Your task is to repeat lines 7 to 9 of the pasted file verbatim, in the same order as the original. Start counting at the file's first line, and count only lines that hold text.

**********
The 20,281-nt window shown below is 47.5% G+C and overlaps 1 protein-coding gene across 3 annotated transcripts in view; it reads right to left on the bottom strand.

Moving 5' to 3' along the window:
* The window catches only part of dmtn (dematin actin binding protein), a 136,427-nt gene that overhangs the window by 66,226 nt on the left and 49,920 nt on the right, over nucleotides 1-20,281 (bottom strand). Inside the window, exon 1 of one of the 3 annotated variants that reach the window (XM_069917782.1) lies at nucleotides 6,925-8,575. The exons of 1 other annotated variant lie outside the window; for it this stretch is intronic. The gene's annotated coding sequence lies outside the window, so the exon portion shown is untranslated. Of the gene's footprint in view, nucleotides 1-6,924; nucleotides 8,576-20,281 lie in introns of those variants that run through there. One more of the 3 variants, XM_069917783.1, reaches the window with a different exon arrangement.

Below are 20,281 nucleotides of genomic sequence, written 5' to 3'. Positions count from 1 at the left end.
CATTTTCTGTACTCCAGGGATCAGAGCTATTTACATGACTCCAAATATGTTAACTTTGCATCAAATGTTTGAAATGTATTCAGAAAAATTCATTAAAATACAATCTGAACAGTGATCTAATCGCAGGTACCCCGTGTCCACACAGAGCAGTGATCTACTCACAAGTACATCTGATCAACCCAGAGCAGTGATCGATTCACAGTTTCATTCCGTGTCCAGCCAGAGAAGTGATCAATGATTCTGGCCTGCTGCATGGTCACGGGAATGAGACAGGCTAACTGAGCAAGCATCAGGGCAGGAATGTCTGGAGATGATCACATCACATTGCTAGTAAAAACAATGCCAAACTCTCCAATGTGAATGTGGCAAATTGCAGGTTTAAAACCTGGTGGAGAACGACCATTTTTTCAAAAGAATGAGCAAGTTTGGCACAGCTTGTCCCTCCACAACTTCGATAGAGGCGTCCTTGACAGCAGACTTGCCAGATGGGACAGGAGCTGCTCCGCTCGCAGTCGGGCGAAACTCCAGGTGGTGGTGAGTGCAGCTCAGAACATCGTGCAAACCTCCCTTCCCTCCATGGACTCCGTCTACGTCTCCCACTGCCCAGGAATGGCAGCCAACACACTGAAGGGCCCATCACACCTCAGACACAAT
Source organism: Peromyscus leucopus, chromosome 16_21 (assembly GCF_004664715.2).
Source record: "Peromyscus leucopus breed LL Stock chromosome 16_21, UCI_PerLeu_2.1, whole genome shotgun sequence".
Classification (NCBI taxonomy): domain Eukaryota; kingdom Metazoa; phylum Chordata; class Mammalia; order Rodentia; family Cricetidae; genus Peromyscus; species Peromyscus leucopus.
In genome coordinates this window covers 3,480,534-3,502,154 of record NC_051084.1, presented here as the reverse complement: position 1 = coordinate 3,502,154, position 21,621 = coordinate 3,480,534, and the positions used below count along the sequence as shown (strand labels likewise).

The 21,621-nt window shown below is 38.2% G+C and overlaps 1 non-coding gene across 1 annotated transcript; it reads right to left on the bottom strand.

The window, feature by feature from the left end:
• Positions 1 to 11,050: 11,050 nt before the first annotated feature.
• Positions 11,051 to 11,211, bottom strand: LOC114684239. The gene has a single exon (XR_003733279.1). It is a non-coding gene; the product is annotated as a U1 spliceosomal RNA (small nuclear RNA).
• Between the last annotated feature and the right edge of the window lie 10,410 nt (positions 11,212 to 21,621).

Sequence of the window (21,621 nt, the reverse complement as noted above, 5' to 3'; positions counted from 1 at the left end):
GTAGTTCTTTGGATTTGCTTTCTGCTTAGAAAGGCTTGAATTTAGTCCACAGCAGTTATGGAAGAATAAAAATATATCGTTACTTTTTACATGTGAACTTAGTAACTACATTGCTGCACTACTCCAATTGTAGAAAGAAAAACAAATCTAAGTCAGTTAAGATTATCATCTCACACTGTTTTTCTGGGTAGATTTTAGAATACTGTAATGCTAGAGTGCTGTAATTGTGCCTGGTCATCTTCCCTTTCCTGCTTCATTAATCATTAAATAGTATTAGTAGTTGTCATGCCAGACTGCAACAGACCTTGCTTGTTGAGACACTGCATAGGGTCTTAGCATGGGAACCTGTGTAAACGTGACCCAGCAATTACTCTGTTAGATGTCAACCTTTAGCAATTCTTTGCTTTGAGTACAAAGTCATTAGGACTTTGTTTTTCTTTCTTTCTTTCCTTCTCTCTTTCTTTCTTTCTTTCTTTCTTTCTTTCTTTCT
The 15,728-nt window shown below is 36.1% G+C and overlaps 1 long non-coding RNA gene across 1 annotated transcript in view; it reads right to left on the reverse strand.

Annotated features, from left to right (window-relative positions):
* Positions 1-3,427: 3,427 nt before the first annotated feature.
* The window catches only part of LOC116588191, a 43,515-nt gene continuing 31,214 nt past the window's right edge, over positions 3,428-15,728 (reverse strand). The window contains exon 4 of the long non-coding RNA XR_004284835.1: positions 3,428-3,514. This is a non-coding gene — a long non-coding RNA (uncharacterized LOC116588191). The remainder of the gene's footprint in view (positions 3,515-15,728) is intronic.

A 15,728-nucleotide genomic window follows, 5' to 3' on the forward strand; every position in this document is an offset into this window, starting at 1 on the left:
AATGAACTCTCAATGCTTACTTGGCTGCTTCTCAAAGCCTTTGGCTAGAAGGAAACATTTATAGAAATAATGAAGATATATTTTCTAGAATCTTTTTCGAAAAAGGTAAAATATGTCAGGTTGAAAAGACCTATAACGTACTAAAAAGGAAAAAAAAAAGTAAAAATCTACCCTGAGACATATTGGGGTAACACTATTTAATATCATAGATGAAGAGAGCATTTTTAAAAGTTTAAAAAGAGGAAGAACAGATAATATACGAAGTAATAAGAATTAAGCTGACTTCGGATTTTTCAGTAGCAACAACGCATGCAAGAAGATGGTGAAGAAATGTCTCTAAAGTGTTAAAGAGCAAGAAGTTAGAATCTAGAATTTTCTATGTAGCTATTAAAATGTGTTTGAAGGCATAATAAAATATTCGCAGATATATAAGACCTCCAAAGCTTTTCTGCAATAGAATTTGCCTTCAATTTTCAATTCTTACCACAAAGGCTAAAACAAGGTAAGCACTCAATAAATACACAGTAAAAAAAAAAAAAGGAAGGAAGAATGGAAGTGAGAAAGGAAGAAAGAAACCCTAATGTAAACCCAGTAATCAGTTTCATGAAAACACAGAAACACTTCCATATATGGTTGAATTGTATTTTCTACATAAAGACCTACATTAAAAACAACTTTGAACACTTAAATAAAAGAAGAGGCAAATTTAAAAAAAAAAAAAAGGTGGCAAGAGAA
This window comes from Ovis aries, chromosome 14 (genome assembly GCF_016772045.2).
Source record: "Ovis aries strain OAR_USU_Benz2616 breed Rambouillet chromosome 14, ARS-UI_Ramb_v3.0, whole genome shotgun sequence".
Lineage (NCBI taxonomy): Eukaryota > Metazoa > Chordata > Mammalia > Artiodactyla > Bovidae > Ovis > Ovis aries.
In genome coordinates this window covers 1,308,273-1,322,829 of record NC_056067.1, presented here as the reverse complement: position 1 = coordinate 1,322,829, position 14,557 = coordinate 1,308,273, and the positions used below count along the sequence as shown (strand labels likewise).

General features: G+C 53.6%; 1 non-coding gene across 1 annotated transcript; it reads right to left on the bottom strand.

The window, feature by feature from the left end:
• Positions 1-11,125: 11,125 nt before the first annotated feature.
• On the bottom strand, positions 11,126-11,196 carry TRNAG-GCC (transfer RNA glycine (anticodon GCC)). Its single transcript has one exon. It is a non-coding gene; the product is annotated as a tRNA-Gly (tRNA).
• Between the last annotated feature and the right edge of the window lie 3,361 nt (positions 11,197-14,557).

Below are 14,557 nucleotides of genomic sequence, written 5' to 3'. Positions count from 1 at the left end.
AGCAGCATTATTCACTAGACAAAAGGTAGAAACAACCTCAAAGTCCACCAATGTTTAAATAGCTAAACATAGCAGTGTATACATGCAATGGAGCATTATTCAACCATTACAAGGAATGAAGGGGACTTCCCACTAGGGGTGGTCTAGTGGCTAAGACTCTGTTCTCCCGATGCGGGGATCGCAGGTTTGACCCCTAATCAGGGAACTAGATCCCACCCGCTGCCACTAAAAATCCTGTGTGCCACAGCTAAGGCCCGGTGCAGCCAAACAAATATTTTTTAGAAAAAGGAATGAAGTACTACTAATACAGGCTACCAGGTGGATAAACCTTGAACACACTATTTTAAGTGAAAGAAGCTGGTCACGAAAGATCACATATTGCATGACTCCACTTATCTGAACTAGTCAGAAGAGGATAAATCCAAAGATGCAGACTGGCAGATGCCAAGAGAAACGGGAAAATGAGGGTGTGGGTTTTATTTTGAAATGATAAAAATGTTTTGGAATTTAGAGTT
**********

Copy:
Source record: "Peromyscus leucopus breed LL Stock chromosome 16_21, UCI_PerLeu_2.1, whole genome shotgun sequence".
Classification (NCBI taxonomy): domain Eukaryota; kingdom Metazoa; phylum Chordata; class Mammalia; order Rodentia; family Cricetidae; genus Peromyscus; species Peromyscus leucopus.
In genome coordinates this window covers 3,480,534-3,502,154 of record NC_051084.1, presented here as the reverse complement: position 1 = coordinate 3,502,154, position 21,621 = coordinate 3,480,534, and the positions used below count along the sequence as shown (strand labels likewise).